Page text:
In tennis, the ball is only allowed to bounce once on your side of the court before you hit it. In this blog post I’m going to give you three examples of marketers at this years US Open in Flushing Meadows, NY who invested in Mobile promotion techniques to generate customer awareness and loyalty, but blew their opportunity to score points with consumers.
The first offender was the US Open themselves. We were lucky enough to get a parking pass and were delighted that the parking pass came with a QR code and a note to scan the QR code for directions. Great Idea. But here’s what happens when you scan the code: You get delivered to a web page (not even one tuned for mobile) with a choice of several text blocks with directions – really shitty, misleading and incorrect directions – to the parking lot, but no map.
Here’s what they could have done if they had been really considering an end-user who, by definition, has a QR reader on their phone and therefore access to Google Maps.
- Identified a specific spot on Google Maps where the parking lots are located. (if you are driving to the Open, they are near the Queens Zoo, in the middle of Corona Park).
- Use the QR code to send them directly to a view of that location on Google Maps. Most app phone users will know at that point how to get driving directions from that point.
- Alternatively, provide an option of a link to Google Maps, or a street address near the entry road for the parking for entry into a GPS device.
I’ve actually blocked from my mind how frustrated I was in trying to find the parking and have no clue how we actually stumbled across the entry road for the parking, but I do recall that there was swearing involved.
Panasonic was at the Open in three locations, showing off their 3-d technology (I am on record that I believe 3-D is stupid.) Panasonic’s promotion gives away a high-end TV if you visit all 3 booths and capture the QR code at all 3. Here’s the problem: when I captured the QR code, I was brought to a non-mobile tuned web page with a 6+ field entry form, including a 2 word Captcha. Rediculous. I tried it once, failed on the Captcha and got a samosa from the Indian food stand. Fantastic samosa, btw.
Why couldn’t Panasonic…
- Allow me to just enter an e-mail address as my identifier and then on the back end see if I visited all 3 booths.
- Send me the contest rules and detailed information request via e-mail?
The Panasonic issue reminds me that there are lawyers out there and promotions rules people who have no idea about consumer engagement and the importance of giving people a good experience. Panasonic blew the opportunity to give users a simple experience.
(Note: I did notice some interesting Internet-centric TV’s, however, that have Twitter and Facebook built in. Interesting idea.
I’m a relatively new Chase customer and I like their ATMs and iPhone app for the simple way they read and accept checks. But I am not sure what they were trying to promote at their booth. The booth materials said that I could use my Chase iPhone app to scan a check and be entered in a drawing for a cash prize. But halfway through the line, a guy with an iPad came up to me, took my information and placed me in the same drawing, even though he knew I had an iPhone and the app on my phone?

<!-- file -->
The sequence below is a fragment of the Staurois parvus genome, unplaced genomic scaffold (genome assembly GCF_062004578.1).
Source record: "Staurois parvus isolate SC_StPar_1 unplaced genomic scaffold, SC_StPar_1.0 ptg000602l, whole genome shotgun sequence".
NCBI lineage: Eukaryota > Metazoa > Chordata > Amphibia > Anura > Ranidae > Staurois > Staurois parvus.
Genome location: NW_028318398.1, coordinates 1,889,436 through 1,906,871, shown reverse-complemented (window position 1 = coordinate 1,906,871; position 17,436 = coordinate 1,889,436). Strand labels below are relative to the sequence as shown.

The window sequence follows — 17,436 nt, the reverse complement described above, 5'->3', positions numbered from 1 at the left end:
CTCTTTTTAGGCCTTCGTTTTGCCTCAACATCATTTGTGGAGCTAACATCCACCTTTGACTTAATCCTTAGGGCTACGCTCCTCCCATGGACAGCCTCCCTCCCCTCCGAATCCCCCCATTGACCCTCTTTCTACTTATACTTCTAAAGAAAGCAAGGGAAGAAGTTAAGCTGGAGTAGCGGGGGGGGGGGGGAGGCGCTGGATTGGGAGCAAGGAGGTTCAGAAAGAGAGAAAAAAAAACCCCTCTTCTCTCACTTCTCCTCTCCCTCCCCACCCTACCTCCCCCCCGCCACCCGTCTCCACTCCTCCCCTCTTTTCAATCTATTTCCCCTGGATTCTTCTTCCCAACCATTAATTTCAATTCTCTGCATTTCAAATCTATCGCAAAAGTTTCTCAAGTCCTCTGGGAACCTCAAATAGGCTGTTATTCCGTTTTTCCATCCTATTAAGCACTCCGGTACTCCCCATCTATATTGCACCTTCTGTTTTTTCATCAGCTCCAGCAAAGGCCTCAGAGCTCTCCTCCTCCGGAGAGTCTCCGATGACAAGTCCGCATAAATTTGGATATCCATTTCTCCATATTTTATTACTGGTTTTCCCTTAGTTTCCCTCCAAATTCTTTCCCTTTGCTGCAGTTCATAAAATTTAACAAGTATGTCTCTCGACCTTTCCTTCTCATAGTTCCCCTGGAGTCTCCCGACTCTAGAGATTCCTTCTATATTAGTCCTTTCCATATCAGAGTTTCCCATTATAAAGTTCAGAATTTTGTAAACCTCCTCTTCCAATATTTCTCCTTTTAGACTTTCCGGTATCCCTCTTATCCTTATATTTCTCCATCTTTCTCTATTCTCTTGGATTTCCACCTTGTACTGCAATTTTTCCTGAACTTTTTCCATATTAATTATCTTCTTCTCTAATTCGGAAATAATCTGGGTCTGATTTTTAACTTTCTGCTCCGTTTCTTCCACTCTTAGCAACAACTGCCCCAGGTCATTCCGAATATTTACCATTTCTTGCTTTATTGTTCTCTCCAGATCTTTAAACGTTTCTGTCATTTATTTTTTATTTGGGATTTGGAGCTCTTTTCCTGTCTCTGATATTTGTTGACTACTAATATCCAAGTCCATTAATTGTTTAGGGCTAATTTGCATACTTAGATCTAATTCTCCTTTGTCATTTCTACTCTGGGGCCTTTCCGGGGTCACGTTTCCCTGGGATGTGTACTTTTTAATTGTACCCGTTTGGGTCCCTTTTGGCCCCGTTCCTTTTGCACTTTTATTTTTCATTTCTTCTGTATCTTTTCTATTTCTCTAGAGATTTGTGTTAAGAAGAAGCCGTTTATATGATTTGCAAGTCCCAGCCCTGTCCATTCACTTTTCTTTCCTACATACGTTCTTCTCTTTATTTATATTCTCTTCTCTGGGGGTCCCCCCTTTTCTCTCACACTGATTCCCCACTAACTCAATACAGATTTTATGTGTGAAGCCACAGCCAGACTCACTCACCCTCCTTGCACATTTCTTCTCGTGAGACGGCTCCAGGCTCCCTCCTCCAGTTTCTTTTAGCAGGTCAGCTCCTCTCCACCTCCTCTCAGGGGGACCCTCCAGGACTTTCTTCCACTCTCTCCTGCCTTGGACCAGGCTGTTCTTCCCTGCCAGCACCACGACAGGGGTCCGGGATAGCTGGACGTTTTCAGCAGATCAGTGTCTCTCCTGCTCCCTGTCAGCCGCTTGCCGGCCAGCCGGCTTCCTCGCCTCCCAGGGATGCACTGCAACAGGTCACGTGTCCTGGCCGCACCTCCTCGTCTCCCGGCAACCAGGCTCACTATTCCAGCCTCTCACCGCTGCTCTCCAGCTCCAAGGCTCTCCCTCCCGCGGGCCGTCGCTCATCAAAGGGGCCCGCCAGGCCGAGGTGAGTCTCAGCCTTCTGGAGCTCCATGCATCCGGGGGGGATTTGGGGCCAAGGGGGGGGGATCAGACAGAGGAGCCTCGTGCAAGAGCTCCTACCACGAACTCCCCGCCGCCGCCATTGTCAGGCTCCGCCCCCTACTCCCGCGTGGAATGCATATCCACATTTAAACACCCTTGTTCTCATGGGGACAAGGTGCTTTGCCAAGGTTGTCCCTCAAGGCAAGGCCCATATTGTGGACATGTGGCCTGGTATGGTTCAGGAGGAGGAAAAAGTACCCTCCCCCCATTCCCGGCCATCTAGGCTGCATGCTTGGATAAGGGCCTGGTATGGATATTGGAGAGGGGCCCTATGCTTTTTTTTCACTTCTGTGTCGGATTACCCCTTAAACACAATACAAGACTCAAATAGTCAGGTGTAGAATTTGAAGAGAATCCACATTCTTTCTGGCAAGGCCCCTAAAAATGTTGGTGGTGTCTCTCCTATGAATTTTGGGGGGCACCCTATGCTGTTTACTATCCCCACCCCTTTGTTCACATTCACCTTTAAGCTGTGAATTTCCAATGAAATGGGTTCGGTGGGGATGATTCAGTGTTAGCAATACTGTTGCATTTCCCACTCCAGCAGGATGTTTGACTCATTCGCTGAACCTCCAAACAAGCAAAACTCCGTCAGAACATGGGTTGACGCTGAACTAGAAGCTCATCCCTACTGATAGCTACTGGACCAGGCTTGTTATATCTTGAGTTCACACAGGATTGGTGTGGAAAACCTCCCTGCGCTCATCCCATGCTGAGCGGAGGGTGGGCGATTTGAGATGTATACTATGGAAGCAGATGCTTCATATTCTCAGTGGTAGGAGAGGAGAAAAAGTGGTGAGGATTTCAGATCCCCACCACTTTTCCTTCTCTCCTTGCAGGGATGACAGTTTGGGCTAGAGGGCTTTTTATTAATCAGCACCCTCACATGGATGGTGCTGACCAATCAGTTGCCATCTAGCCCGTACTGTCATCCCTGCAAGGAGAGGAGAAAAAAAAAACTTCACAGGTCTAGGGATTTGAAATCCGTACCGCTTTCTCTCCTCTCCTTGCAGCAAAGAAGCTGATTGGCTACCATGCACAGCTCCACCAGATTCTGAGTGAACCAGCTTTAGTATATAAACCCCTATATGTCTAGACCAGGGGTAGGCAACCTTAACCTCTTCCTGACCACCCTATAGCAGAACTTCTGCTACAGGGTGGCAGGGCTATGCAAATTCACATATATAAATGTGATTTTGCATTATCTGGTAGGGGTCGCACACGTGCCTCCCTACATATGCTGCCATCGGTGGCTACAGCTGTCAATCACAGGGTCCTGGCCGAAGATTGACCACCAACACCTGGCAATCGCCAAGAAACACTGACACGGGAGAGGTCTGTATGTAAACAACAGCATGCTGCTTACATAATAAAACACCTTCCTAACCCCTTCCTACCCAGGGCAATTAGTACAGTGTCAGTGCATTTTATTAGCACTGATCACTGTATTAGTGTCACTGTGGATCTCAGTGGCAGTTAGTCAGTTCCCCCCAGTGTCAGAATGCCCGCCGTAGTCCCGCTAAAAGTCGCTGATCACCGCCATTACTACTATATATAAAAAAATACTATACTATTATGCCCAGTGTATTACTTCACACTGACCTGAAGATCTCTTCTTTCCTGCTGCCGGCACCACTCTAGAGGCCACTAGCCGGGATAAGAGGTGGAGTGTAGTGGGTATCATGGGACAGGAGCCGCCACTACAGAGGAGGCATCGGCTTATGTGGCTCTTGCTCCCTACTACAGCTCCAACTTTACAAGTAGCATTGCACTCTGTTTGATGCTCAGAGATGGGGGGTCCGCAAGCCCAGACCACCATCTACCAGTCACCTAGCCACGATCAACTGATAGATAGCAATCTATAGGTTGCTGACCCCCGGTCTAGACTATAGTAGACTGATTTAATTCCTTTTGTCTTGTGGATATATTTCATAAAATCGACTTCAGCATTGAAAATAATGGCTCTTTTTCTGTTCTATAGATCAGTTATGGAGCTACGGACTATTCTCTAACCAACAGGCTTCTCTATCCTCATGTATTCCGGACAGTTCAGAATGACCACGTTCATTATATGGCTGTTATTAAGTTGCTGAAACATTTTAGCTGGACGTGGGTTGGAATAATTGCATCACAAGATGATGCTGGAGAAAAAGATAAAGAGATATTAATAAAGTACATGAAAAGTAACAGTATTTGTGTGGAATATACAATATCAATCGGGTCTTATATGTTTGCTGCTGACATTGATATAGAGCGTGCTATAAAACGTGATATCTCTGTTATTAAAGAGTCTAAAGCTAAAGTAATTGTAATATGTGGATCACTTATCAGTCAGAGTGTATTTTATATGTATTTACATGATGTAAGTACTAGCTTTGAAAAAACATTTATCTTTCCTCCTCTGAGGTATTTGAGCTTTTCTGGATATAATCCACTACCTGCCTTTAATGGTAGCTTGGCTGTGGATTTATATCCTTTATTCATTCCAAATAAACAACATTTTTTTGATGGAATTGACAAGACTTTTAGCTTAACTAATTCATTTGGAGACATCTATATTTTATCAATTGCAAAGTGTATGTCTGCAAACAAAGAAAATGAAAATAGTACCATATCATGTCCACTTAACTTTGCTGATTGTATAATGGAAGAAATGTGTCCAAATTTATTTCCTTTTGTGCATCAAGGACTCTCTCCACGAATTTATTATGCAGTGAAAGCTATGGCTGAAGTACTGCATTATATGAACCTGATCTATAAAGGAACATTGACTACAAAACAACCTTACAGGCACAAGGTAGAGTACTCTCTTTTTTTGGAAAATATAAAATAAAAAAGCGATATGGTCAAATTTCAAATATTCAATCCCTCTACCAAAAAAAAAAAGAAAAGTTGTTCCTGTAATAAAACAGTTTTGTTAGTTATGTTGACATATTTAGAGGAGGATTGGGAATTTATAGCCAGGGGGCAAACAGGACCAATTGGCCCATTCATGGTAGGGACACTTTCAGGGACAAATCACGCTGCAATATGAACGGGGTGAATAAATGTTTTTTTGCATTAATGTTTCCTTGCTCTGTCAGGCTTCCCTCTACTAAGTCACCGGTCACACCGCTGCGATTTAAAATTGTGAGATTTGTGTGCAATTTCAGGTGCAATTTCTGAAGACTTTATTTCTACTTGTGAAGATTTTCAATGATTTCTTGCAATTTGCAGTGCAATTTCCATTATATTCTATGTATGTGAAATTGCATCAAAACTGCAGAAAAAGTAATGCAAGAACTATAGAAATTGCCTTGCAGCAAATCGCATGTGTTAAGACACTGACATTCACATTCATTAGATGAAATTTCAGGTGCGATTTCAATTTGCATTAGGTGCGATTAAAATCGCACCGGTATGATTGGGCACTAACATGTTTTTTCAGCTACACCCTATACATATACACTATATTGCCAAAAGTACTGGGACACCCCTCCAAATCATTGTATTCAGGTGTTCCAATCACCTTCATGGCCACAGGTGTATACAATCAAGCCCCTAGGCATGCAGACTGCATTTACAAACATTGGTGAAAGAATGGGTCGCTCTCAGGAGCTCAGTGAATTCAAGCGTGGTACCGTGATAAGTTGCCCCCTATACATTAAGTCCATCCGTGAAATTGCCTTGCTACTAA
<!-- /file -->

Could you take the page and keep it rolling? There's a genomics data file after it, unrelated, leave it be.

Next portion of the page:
But wasn’t the purpose of the promotion to drive trial of the iPhone App? Didn’t the booth attendant know the reason for the booth?
What Chase could have done was create a number of checks on posters and place them in strategic areas (like the Chase ATMs maybe?) around the US Open site. And then from those areas driven some activity at the booth. Long lines at a booth, undercut by non-thinking booth attendants does not make for a good promo.
Finally, American Express. Here’s what they did right: Gave out US Open Radio earpieces for free to any cardmember attending. You just give them your card, they swipe it and you get the earpiece so you can hear the TV broadcasters talk while you walk around or attend a match. This is a very useful, very simple, very popular promotion and a nice loyalty reward.
Here’s where American Express did not do great. At the amazing food booths (so much better than the last time I was at the Open) there was a sign that said something like “if you check in at the Open on Foursquare or Facebook you can unlock benefits that include a $10 card credit when you purchased more than $20 of food (that’s easy!) on your Amex card. But you have to go to a website (as a public service, I will promote it here: http://sync.americanexpress.com) to connect your Facebook and Foursquare accounts with your Amex Card number.
Here are the issues with Amex’s check-in promotion:
- No QR code on the sign to make it easy to register with your mobile device.
- No promotion of this promo when you get the radio.
- No promotional signs up before you get to the register. There are long lines for food at the Open. If they knew about the promotion, they could have registered for the promotion while they waited to order their food.
I want to make it clear that I think these brands are generally on the right track. But they are not thinking about how an end-user will actually experience their promotional use of technology. Implementing clever promotions using technology requires marketers to think like software companies. At a minimum you need to consider:
- What is the most important end-result I want from my customer or prospect?
- How many steps am I requiring for participation?
- What device will they be using? How can I make the mobile experience easy?
- How can I train my staff to encourage participation?
- How can I reward participation for non-sweepstakes winners?
I hope you get a chance to enjoy the Open in person or on TV. The quality of play and the spirit of the crowds is truly exhilarating. And I hope some marketers will read this and consider smart ways to “hit the ball once” and generate success using today’s mobile and social marketing opportunities.